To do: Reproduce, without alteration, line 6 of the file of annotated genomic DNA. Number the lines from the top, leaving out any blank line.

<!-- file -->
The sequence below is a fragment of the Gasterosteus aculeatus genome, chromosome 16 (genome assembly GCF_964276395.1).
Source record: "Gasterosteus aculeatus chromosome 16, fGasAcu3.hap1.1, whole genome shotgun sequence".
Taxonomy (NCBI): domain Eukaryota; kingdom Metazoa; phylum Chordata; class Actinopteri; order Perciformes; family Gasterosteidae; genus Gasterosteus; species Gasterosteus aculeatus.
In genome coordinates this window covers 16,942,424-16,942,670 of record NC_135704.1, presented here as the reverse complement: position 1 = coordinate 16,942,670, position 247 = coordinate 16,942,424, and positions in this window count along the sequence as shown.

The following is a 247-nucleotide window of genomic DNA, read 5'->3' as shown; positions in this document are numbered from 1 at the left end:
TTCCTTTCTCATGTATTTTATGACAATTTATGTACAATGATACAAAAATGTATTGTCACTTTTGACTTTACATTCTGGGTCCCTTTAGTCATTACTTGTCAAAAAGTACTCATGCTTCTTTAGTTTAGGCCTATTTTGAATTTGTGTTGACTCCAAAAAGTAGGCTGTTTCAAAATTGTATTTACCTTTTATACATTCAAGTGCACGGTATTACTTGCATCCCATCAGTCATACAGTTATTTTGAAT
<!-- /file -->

TTCCTTTCTCATGTATTTTATGACAATTTATGTACAATGATACAAAAATGTATTGTCACTTTTGACTTTACATTCTGGGTCCCTTTAGTCATTACTTGTCAAAAAGTACTCATGCTTCTTTAGTTTAGGCCTATTTTGAATTTGTGTTGACTCCAAAAAGTAGGCTGTTTCAAAATTGTATTTACCTTTTATACATTCAAGTGCACGGTATTACTTGCATCCCATCAGTCATACAGTTATTTTGAAT